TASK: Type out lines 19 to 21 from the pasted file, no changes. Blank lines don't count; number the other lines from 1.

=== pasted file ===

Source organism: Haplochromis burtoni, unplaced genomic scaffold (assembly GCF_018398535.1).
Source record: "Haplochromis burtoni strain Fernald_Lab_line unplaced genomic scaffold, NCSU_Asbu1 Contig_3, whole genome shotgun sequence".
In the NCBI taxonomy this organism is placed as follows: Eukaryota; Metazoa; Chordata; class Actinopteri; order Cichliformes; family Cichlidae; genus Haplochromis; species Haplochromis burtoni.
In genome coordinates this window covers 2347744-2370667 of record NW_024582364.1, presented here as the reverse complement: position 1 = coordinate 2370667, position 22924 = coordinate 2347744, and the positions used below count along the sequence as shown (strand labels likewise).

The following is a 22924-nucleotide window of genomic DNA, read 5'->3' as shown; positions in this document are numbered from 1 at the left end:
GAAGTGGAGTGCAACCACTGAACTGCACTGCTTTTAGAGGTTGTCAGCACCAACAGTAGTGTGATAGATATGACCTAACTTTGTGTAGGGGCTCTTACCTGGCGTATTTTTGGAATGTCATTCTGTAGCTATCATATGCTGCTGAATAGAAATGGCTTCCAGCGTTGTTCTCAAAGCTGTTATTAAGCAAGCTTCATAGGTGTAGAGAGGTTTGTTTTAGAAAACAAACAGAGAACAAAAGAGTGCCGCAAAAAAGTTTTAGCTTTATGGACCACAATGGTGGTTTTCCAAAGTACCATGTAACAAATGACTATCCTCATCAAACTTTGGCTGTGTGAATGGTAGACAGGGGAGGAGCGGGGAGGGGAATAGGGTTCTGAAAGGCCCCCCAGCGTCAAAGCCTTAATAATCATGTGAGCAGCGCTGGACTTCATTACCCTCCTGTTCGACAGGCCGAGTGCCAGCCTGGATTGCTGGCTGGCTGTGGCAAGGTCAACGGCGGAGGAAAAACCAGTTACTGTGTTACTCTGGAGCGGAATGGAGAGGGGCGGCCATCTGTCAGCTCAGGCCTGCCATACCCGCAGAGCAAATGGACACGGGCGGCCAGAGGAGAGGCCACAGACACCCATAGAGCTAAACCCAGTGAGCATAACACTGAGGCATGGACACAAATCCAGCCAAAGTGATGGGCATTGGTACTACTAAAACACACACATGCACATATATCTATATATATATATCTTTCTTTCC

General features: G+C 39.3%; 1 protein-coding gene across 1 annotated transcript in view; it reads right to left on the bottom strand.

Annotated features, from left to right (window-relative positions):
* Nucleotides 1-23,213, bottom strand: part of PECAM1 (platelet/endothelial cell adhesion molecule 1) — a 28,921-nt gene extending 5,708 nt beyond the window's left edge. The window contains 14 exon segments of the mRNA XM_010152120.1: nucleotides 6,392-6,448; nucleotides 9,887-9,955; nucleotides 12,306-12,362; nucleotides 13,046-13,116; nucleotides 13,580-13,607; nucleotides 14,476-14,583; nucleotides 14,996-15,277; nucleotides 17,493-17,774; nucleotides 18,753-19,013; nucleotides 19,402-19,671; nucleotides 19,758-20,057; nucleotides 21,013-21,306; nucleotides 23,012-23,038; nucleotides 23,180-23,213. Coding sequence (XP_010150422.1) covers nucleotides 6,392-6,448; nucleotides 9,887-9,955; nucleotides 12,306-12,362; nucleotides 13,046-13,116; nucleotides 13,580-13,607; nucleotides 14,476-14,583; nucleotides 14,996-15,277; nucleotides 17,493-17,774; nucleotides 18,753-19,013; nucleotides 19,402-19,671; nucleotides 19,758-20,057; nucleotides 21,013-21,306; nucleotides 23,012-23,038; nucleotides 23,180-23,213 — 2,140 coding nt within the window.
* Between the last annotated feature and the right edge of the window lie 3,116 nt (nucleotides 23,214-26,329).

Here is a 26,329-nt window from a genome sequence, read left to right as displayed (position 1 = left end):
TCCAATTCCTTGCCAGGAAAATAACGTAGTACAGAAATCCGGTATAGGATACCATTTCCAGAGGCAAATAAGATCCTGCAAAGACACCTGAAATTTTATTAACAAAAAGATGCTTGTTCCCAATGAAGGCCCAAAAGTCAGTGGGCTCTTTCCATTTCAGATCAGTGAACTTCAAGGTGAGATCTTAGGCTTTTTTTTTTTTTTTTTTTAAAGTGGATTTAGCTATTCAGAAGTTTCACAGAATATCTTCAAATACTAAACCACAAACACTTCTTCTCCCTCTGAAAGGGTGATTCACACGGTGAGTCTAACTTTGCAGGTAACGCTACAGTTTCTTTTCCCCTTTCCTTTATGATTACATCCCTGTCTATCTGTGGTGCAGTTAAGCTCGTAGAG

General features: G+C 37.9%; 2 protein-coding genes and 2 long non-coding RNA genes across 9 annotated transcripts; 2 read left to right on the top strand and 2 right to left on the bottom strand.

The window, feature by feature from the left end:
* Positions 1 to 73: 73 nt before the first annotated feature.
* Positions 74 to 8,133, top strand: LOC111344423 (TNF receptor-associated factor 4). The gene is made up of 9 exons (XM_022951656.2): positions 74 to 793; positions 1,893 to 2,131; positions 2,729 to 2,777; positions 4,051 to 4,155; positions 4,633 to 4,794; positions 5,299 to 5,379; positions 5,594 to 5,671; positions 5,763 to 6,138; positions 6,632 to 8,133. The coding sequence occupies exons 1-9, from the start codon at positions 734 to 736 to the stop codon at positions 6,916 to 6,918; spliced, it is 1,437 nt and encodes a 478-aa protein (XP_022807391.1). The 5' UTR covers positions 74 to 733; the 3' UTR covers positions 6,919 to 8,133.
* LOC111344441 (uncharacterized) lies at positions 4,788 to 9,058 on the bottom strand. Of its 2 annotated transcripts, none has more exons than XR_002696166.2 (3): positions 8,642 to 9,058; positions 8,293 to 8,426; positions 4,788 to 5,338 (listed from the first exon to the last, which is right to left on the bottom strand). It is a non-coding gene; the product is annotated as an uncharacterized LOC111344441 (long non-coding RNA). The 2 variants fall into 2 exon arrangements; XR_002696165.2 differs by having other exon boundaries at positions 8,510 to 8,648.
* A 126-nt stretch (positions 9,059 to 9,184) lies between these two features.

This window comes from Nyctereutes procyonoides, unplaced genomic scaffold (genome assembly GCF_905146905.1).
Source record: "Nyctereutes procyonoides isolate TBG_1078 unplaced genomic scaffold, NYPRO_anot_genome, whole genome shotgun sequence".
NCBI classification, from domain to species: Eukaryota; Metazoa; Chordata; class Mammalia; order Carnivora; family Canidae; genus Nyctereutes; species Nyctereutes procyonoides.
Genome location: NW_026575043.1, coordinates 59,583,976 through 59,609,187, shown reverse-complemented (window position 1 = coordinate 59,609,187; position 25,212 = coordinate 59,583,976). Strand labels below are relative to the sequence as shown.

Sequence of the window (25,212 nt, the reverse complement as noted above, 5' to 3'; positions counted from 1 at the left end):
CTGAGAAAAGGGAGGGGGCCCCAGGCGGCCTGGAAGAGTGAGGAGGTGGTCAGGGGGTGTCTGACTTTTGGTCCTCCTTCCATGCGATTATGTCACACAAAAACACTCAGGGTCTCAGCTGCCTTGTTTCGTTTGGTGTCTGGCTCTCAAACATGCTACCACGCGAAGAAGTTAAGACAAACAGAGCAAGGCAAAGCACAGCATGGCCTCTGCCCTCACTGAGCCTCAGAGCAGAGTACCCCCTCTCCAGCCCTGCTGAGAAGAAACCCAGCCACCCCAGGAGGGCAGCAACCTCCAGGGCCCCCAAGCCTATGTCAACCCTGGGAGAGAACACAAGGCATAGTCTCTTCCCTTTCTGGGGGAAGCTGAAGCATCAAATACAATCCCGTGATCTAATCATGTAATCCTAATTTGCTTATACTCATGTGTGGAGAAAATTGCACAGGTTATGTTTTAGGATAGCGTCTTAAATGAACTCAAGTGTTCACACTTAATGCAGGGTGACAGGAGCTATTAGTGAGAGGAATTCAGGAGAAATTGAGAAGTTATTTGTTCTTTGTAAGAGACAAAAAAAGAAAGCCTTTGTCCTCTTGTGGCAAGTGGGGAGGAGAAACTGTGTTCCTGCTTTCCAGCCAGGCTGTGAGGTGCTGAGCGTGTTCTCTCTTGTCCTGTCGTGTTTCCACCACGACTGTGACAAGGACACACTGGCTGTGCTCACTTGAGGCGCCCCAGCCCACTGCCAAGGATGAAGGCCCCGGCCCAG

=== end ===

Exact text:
This window comes from Nyctereutes procyonoides, unplaced genomic scaffold (genome assembly GCF_905146905.1).
Source record: "Nyctereutes procyonoides isolate TBG_1078 unplaced genomic scaffold, NYPRO_anot_genome, whole genome shotgun sequence".
NCBI classification, from domain to species: Eukaryota; Metazoa; Chordata; class Mammalia; order Carnivora; family Canidae; genus Nyctereutes; species Nyctereutes procyonoides.